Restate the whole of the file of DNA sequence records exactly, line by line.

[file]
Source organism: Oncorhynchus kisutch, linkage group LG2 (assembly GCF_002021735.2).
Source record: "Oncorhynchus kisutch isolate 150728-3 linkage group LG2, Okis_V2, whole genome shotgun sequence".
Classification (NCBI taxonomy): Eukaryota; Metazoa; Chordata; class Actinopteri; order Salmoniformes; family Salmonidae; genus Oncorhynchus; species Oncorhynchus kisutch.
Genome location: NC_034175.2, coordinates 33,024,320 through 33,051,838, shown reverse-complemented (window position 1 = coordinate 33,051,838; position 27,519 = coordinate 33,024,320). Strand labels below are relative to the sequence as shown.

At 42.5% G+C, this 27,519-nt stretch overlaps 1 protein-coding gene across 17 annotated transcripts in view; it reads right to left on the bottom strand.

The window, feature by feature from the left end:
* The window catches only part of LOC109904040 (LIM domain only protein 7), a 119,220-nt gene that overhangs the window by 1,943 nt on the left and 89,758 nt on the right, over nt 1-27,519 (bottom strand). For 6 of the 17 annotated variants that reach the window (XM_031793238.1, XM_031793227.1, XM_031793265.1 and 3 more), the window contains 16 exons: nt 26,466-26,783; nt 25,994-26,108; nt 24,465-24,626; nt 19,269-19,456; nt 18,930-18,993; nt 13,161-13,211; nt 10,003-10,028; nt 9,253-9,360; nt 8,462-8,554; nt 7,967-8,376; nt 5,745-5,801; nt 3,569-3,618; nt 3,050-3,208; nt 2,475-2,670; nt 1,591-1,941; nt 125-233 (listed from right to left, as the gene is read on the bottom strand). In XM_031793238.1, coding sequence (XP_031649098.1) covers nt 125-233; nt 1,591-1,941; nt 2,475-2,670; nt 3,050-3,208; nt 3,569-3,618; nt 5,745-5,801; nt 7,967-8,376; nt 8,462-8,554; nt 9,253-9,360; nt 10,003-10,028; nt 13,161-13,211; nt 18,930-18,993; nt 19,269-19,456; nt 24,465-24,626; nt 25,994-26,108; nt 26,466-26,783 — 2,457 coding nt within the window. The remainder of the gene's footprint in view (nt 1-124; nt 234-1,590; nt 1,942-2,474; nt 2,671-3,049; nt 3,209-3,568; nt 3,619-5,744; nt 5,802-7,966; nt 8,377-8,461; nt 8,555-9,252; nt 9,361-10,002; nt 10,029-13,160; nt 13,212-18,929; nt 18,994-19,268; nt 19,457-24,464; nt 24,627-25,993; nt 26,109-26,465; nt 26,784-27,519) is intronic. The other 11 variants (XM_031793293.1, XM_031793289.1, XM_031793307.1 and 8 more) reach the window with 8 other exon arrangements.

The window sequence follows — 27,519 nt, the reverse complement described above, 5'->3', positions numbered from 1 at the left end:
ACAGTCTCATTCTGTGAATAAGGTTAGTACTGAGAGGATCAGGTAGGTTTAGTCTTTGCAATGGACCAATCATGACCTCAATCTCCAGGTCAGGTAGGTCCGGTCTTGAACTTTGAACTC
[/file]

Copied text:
Source organism: Oncorhynchus kisutch, linkage group LG2 (assembly GCF_002021735.2).
Source record: "Oncorhynchus kisutch isolate 150728-3 linkage group LG2, Okis_V2, whole genome shotgun sequence".
Classification (NCBI taxonomy): Eukaryota; Metazoa; Chordata; class Actinopteri; order Salmoniformes; family Salmonidae; genus Oncorhynchus; species Oncorhynchus kisutch.
Genome location: NC_034175.2, coordinates 33,024,320 through 33,051,838, shown reverse-complemented (window position 1 = coordinate 33,051,838; position 27,519 = coordinate 33,024,320). Strand labels below are relative to the sequence as shown.

At 42.5% G+C, this 27,519-nt stretch overlaps 1 protein-coding gene across 17 annotated transcripts in view; it reads right to left on the bottom strand.

The window, feature by feature from the left end:
* The window catches only part of LOC109904040 (LIM domain only protein 7), a 119,220-nt gene that overhangs the window by 1,943 nt on the left and 89,758 nt on the right, over nt 1-27,519 (bottom strand). For 6 of the 17 annotated variants that reach the window (XM_031793238.1, XM_031793227.1, XM_031793265.1 and 3 more), the window contains 16 exons: nt 26,466-26,783; nt 25,994-26,108; nt 24,465-24,626; nt 19,269-19,456; nt 18,930-18,993; nt 13,161-13,211; nt 10,003-10,028; nt 9,253-9,360; nt 8,462-8,554; nt 7,967-8,376; nt 5,745-5,801; nt 3,569-3,618; nt 3,050-3,208; nt 2,475-2,670; nt 1,591-1,941; nt 125-233 (listed from right to left, as the gene is read on the bottom strand). In XM_031793238.1, coding sequence (XP_031649098.1) covers nt 125-233; nt 1,591-1,941; nt 2,475-2,670; nt 3,050-3,208; nt 3,569-3,618; nt 5,745-5,801; nt 7,967-8,376; nt 8,462-8,554; nt 9,253-9,360; nt 10,003-10,028; nt 13,161-13,211; nt 18,930-18,993; nt 19,269-19,456; nt 24,465-24,626; nt 25,994-26,108; nt 26,466-26,783 — 2,457 coding nt within the window. The remainder of the gene's footprint in view (nt 1-124; nt 234-1,590; nt 1,942-2,474; nt 2,671-3,049; nt 3,209-3,568; nt 3,619-5,744; nt 5,802-7,966; nt 8,377-8,461; nt 8,555-9,252; nt 9,361-10,002; nt 10,029-13,160; nt 13,212-18,929; nt 18,994-19,268; nt 19,457-24,464; nt 24,627-25,993; nt 26,109-26,465; nt 26,784-27,519) is intronic. The other 11 variants (XM_031793293.1, XM_031793289.1, XM_031793307.1 and 8 more) reach the window with 8 other exon arrangements.

The window sequence follows — 27,519 nt, the reverse complement described above, 5'->3', positions numbered from 1 at the left end:
ACAGTCTCATTCTGTGAATAAGGTTAGTACTGAGAGGATCAGGTAGGTTTAGTCTTTGCAATGGACCAATCATGACCTCAATCTCCAGGTCAGGTAGGTCCGGTCTTGAACTTTGAACTC